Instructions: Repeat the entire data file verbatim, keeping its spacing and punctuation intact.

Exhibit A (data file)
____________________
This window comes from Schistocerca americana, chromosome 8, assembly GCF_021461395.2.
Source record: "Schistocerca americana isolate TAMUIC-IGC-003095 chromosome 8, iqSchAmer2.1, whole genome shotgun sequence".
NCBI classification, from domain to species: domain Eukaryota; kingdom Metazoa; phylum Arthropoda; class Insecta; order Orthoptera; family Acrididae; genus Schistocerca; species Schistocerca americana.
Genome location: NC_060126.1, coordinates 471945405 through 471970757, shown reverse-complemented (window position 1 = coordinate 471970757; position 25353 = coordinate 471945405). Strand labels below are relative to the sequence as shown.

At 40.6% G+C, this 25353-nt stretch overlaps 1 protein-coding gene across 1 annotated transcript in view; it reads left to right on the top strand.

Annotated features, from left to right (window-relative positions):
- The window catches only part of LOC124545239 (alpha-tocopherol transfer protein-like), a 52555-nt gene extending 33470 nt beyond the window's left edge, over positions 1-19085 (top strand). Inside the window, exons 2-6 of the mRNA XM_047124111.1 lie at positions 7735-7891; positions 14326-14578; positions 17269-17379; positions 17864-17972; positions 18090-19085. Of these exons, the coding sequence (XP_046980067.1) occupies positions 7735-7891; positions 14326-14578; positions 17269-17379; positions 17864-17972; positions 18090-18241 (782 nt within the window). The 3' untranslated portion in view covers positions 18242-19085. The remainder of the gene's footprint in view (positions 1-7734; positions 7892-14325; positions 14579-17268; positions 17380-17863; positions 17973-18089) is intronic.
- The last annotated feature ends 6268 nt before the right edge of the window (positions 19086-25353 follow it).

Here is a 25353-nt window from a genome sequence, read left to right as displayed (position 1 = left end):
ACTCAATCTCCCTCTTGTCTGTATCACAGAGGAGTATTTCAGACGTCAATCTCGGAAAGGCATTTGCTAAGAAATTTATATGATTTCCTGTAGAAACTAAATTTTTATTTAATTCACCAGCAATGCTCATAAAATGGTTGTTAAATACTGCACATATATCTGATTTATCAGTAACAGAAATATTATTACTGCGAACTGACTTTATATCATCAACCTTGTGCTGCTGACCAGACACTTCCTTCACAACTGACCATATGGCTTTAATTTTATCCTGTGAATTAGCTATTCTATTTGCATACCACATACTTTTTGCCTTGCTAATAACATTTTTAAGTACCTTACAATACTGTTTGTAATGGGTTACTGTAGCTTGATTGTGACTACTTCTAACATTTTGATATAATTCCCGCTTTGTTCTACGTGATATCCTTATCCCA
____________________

This window comes from Schistocerca americana, chromosome 8, assembly GCF_021461395.2.
Source record: "Schistocerca americana isolate TAMUIC-IGC-003095 chromosome 8, iqSchAmer2.1, whole genome shotgun sequence".
NCBI classification, from domain to species: domain Eukaryota; kingdom Metazoa; phylum Arthropoda; class Insecta; order Orthoptera; family Acrididae; genus Schistocerca; species Schistocerca americana.
Genome location: NC_060126.1, coordinates 471945405 through 471970757, shown reverse-complemented (window position 1 = coordinate 471970757; position 25353 = coordinate 471945405). Strand labels below are relative to the sequence as shown.

At 40.6% G+C, this 25353-nt stretch overlaps 1 protein-coding gene across 1 annotated transcript in view; it reads left to right on the top strand.

Annotated features, from left to right (window-relative positions):
- The window catches only part of LOC124545239 (alpha-tocopherol transfer protein-like), a 52555-nt gene extending 33470 nt beyond the window's left edge, over positions 1-19085 (top strand). Inside the window, exons 2-6 of the mRNA XM_047124111.1 lie at positions 7735-7891; positions 14326-14578; positions 17269-17379; positions 17864-17972; positions 18090-19085. Of these exons, the coding sequence (XP_046980067.1) occupies positions 7735-7891; positions 14326-14578; positions 17269-17379; positions 17864-17972; positions 18090-18241 (782 nt within the window). The 3' untranslated portion in view covers positions 18242-19085. The remainder of the gene's footprint in view (positions 1-7734; positions 7892-14325; positions 14579-17268; positions 17380-17863; positions 17973-18089) is intronic.
- The last annotated feature ends 6268 nt before the right edge of the window (positions 19086-25353 follow it).

Here is a 25353-nt window from a genome sequence, read left to right as displayed (position 1 = left end):
ACTCAATCTCCCTCTTGTCTGTATCACAGAGGAGTATTTCAGACGTCAATCTCGGAAAGGCATTTGCTAAGAAATTTATATGATTTCCTGTAGAAACTAAATTTTTATTTAATTCACCAGCAATGCTCATAAAATGGTTGTTAAATACTGCACATATATCTGATTTATCAGTAACAGAAATATTATTACTGCGAACTGACTTTATATCATCAACCTTGTGCTGCTGACCAGACACTTCCTTCACAACTGACCATATGGCTTTAATTTTATCCTGTGAATTAGCTATTCTATTTGCATACCACATACTTTTTGCCTTGCTAATAACATTTTTAAGTACCTTACAATACTGTTTGTAATGGGTTACTGTAGCTTGATTGTGACTACTTCTAACATTTTGATATAATTCCCGCTTTGTTCTACGTGATATCCTTATCCCA